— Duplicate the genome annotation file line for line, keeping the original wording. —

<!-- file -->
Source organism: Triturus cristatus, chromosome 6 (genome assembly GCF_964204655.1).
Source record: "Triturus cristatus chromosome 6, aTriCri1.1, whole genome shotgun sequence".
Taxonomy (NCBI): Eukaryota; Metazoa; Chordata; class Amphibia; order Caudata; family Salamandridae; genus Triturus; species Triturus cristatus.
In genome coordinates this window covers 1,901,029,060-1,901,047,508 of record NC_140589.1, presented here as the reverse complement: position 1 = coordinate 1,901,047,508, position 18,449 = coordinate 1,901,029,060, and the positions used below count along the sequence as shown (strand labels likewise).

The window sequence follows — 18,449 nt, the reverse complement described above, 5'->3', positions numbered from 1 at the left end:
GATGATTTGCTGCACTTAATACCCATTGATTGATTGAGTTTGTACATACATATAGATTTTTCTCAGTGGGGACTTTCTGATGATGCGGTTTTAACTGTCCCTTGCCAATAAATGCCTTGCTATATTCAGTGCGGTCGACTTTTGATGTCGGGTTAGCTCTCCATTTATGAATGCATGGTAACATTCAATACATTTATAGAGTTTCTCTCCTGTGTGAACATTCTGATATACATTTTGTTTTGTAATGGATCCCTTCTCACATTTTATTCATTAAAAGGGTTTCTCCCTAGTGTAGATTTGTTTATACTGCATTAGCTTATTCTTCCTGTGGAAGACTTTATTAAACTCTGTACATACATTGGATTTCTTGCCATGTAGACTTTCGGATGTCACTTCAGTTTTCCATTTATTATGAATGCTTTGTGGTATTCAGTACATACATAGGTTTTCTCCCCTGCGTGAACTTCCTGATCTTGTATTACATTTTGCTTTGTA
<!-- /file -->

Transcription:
Source organism: Triturus cristatus, chromosome 6 (genome assembly GCF_964204655.1).
Source record: "Triturus cristatus chromosome 6, aTriCri1.1, whole genome shotgun sequence".
Taxonomy (NCBI): Eukaryota; Metazoa; Chordata; class Amphibia; order Caudata; family Salamandridae; genus Triturus; species Triturus cristatus.
In genome coordinates this window covers 1,901,029,060-1,901,047,508 of record NC_140589.1, presented here as the reverse complement: position 1 = coordinate 1,901,047,508, position 18,449 = coordinate 1,901,029,060, and the positions used below count along the sequence as shown (strand labels likewise).

The window sequence follows — 18,449 nt, the reverse complement described above, 5'->3', positions numbered from 1 at the left end:
GATGATTTGCTGCACTTAATACCCATTGATTGATTGAGTTTGTACATACATATAGATTTTTCTCAGTGGGGACTTTCTGATGATGCGGTTTTAACTGTCCCTTGCCAATAAATGCCTTGCTATATTCAGTGCGGTCGACTTTTGATGTCGGGTTAGCTCTCCATTTATGAATGCATGGTAACATTCAATACATTTATAGAGTTTCTCTCCTGTGTGAACATTCTGATATACATTTTGTTTTGTAATGGATCCCTTCTCACATTTTATTCATTAAAAGGGTTTCTCCCTAGTGTAGATTTGTTTATACTGCATTAGCTTATTCTTCCTGTGGAAGACTTTATTAAACTCTGTACATACATTGGATTTCTTGCCATGTAGACTTTCGGATGTCACTTCAGTTTTCCATTTATTATGAATGCTTTGTGGTATTCAGTACATACATAGGTTTTCTCCCCTGCGTGAACTTCCTGATCTTGTATTACATTTTGCTTTGTA